Can quantum parallelism be turned on and off?


The qubit is able to take on multiple states at once, unlike the bit. This property I know is superposition, but is this property perpetual (always on) or optional (controlled to be on or off only when needed by an algorithm, such that when not needed, the qubit reverts to, or takes on the disguise of, a bit)?

and how does perpetual/optional superposition play into the notion of quantum parallelism: Does the qubit always execute parallel computations and incapable of a uni-sequential workflow, or can it be controlled to execute tasks in parallel only when the algorithm deems it necessary?

Essentially, what is the difference or connection between superposition and quantum parallelism and are these properties always active in a quantum algorithm?

(optional: Circuit diagrams that demonstrate example comparisons of "superposition/parallelism on" and "superposition/parallelism off" can be included as long as each item (line, gate and symbol) is annotated as a bullet point list.)


Posted 2019-11-19T18:36:23.437

Reputation: 835

1There are multiple misconceptions in this question that cannot be reasonably addressed in a single answer. I recommend reading a proper textbook first. – Sanchayan Dutta – 2019-11-19T20:19:10.237

@SanchayanDutta could you give suggestions for develarist to start with? – C. Kang – 2019-11-19T23:45:26.693

looking back at this and just to give some perspective on why the question's loaded, the part about superposition's role in quantum parallelism is coupled with the part on whether these properties, if in fact separate, can be made optional sprung from the observation that solo classical computers have the option for parallelism once more cores or GPUs are brought in for tackling the same task simultaneously. From what i see in classical parallelism, I thought the concepts mentioned are highly intertwined that discussing them together would expose the true source of quantum parallelism – develarist – 2019-11-20T02:00:07.420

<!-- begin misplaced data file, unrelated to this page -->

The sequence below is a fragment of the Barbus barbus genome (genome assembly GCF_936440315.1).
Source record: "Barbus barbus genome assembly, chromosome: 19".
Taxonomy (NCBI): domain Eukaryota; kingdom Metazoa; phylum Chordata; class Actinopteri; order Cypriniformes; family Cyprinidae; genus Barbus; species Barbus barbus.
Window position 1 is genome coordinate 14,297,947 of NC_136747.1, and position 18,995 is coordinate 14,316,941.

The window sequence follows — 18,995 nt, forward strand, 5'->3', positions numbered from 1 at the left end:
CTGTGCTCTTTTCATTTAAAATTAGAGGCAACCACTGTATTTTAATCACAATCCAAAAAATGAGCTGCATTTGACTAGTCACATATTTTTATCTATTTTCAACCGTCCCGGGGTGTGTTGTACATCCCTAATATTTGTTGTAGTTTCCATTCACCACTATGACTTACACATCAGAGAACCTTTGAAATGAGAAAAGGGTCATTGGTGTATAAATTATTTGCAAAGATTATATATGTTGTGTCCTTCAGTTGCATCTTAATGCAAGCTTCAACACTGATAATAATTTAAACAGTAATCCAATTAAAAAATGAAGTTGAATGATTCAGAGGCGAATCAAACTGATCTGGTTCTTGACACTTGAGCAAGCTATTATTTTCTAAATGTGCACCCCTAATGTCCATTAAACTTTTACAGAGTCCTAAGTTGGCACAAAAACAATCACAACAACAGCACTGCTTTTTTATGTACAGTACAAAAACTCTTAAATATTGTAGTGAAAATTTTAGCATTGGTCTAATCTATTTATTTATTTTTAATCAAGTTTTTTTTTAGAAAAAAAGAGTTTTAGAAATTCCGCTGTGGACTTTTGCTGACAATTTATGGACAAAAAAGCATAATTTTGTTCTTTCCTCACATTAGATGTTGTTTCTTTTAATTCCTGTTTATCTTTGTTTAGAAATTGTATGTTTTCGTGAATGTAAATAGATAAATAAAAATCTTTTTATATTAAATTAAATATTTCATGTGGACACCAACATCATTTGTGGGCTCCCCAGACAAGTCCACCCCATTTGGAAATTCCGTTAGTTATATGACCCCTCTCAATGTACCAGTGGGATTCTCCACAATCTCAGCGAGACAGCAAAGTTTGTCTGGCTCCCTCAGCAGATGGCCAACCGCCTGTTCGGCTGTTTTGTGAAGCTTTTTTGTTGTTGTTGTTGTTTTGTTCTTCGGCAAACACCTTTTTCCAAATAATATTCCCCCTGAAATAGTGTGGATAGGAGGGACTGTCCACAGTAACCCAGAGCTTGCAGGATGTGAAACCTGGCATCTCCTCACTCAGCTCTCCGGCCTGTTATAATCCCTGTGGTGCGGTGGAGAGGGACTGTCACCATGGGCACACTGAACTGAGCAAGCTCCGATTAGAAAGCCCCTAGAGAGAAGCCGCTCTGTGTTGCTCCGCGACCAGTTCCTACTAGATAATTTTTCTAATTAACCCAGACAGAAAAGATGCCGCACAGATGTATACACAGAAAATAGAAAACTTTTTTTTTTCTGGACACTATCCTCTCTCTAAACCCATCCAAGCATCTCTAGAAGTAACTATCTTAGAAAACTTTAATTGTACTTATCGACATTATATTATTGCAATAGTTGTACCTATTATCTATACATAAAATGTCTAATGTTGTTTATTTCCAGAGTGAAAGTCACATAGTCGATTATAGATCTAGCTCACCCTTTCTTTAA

1@develarist it's pretty critical to disentangle (lol) your notion of classical HPC with quantum computing! HPC involves breaking the problem down into smaller subproblems that can be tackled with multiple cores/gpus (as you mentioned), whereas current quantum algorithms mostly use clever interference / representations of quantum computers to perform costly operations. – C. Kang – 2019-11-20T05:43:09.483



'Quantum parallelism' is a common misconception - sure, the quantum computer does compute in a 'parallel' fashion, but really the power of quantum computing emerges from constructive / destructive interference.

If you wanted, you could absolutely make a quantum computer behave in a classical format: constantly measure the qubits and correct if necessary. For example, if you had a qubit in $\frac{1}{\sqrt{2}} (|0\rangle + | 1 \rangle) $ and desired a classical bit of $|0\rangle$, you can measure, and apply $X$ if the qubit measured resolves to a $|1 \rangle$.

C. Kang

Posted 2019-11-19T18:36:23.437

Reputation: 1 411

ok so superposition can be turned on and off in a quantum algorithm, while quantum interference, where several paths that mingle with one another are brought together in the end somehow (often with high error it sounds like) in order to attain a most correct solution, might be the concept that really explains parallelism as opposed to superposition being the sole source of parallelism. – develarist – 2019-11-20T01:38:22.207

Yes - it's critical to note that superposition is mostly a vehicle for creating interference. Superposition itself would not be very useful, because we can't tell which output is tied to which superposition state! – C. Kang – 2019-11-20T05:41:38.363